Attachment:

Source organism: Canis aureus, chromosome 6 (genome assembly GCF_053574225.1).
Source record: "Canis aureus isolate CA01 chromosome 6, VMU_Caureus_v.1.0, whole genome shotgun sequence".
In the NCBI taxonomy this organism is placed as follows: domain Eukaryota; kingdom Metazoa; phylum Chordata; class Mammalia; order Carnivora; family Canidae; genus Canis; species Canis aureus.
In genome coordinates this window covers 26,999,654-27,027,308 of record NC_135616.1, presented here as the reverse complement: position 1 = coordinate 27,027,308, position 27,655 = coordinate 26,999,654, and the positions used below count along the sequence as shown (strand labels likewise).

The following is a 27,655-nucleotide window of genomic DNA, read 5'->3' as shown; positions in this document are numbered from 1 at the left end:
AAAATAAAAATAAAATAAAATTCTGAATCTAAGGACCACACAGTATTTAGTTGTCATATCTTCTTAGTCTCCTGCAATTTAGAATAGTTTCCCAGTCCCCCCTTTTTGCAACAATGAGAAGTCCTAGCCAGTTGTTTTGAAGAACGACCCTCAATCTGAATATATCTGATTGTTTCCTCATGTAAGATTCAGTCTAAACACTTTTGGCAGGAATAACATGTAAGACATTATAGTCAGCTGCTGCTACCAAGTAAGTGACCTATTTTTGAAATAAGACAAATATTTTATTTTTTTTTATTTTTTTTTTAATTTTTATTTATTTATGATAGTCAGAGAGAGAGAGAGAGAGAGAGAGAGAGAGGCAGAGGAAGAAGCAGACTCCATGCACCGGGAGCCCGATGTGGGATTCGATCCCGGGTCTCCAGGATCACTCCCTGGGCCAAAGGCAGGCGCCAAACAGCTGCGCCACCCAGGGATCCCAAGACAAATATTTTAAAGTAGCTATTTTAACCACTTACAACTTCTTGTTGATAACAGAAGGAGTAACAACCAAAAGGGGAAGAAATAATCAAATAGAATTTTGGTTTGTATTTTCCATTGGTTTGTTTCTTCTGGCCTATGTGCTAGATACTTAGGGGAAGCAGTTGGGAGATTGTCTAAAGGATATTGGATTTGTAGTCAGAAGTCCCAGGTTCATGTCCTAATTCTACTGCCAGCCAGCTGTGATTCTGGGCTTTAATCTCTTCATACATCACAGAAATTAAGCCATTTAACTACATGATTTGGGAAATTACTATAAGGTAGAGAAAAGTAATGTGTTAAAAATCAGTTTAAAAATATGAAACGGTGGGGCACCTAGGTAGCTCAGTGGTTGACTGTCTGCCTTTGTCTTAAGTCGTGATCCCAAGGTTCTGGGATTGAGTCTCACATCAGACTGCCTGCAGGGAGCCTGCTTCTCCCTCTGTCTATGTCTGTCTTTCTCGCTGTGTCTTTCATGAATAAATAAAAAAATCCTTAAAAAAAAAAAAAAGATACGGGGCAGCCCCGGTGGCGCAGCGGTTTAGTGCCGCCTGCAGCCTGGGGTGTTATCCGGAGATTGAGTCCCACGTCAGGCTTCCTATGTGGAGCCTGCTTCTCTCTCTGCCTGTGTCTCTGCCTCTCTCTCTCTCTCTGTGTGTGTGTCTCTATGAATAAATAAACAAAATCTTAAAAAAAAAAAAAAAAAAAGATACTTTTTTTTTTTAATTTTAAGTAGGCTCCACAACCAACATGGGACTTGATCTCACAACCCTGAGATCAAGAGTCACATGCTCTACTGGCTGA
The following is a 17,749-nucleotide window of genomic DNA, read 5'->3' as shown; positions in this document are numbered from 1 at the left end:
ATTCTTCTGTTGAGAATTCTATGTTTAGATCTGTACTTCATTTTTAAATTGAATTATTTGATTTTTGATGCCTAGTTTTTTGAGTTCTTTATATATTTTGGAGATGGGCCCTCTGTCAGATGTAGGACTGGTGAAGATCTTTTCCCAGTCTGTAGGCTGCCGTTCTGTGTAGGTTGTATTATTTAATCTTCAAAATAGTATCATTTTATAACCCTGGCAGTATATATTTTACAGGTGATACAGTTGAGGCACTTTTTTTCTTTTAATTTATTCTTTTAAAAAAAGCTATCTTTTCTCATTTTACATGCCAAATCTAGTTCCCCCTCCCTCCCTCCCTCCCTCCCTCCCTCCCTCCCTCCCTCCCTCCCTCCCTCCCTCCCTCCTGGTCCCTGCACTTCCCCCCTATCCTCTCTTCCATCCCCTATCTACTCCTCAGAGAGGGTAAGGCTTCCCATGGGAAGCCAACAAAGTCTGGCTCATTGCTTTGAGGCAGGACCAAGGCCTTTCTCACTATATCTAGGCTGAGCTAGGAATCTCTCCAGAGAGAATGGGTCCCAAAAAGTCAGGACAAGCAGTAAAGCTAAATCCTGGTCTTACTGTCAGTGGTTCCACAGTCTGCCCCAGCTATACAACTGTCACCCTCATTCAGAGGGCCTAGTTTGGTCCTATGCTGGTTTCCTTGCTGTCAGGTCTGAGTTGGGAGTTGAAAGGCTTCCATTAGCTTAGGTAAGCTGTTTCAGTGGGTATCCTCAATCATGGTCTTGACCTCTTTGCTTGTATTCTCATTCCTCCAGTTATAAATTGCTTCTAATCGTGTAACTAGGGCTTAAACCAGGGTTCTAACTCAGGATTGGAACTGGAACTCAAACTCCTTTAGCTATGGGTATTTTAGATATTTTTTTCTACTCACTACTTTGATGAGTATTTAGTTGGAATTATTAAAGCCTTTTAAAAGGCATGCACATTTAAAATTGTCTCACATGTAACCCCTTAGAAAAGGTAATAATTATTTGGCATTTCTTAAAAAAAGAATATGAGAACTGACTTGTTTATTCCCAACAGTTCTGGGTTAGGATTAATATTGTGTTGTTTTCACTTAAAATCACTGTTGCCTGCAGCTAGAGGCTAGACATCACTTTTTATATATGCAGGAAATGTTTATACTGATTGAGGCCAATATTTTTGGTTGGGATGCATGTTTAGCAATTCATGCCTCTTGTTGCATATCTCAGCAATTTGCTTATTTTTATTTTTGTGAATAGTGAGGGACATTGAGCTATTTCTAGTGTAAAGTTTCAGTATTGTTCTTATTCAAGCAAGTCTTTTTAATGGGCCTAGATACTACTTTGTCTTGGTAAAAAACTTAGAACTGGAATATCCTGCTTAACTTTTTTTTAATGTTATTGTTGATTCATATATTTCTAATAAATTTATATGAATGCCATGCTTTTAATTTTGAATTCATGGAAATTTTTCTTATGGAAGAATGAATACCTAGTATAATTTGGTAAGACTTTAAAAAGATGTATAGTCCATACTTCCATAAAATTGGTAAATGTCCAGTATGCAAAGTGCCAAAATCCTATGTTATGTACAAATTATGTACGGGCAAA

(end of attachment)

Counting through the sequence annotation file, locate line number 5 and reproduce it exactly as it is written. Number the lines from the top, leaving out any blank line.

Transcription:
The following is a 27,655-nucleotide window of genomic DNA, read 5'->3' as shown; positions in this document are numbered from 1 at the left end: